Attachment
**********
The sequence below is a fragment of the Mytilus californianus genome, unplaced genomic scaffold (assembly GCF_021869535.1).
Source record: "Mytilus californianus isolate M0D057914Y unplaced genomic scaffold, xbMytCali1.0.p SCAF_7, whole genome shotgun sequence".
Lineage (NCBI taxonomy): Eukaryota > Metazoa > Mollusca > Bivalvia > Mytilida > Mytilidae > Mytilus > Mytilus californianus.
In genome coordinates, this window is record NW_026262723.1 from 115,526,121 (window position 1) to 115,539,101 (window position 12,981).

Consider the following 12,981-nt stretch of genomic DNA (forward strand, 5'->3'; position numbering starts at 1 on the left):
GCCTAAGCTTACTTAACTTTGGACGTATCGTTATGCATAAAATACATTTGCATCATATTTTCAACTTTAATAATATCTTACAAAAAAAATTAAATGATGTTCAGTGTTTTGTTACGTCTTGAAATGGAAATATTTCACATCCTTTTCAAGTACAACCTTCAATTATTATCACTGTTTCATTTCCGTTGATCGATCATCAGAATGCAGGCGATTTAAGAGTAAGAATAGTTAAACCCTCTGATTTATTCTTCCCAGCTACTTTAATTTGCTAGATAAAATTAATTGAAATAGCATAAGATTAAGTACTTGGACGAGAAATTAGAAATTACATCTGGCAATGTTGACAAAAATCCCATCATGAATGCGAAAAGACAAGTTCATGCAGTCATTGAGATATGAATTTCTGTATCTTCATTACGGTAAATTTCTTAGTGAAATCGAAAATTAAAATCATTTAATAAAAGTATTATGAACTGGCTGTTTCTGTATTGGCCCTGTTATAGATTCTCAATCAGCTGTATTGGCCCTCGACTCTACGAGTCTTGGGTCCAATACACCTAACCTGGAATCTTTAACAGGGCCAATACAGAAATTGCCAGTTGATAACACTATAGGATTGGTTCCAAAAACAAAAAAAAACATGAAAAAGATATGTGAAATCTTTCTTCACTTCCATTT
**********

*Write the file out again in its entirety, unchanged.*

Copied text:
The sequence below is a fragment of the Mytilus californianus genome, unplaced genomic scaffold (assembly GCF_021869535.1).
Source record: "Mytilus californianus isolate M0D057914Y unplaced genomic scaffold, xbMytCali1.0.p SCAF_7, whole genome shotgun sequence".
Lineage (NCBI taxonomy): Eukaryota > Metazoa > Mollusca > Bivalvia > Mytilida > Mytilidae > Mytilus > Mytilus californianus.
In genome coordinates, this window is record NW_026262723.1 from 115,526,121 (window position 1) to 115,539,101 (window position 12,981).

Consider the following 12,981-nt stretch of genomic DNA (forward strand, 5'->3'; position numbering starts at 1 on the left):
GCCTAAGCTTACTTAACTTTGGACGTATCGTTATGCATAAAATACATTTGCATCATATTTTCAACTTTAATAATATCTTACAAAAAAAATTAAATGATGTTCAGTGTTTTGTTACGTCTTGAAATGGAAATATTTCACATCCTTTTCAAGTACAACCTTCAATTATTATCACTGTTTCATTTCCGTTGATCGATCATCAGAATGCAGGCGATTTAAGAGTAAGAATAGTTAAACCCTCTGATTTATTCTTCCCAGCTACTTTAATTTGCTAGATAAAATTAATTGAAATAGCATAAGATTAAGTACTTGGACGAGAAATTAGAAATTACATCTGGCAATGTTGACAAAAATCCCATCATGAATGCGAAAAGACAAGTTCATGCAGTCATTGAGATATGAATTTCTGTATCTTCATTACGGTAAATTTCTTAGTGAAATCGAAAATTAAAATCATTTAATAAAAGTATTATGAACTGGCTGTTTCTGTATTGGCCCTGTTATAGATTCTCAATCAGCTGTATTGGCCCTCGACTCTACGAGTCTTGGGTCCAATACACCTAACCTGGAATCTTTAACAGGGCCAATACAGAAATTGCCAGTTGATAACACTATAGGATTGGTTCCAAAAACAAAAAAAAACATGAAAAAGATATGTGAAATCTTTCTTCACTTCCATTT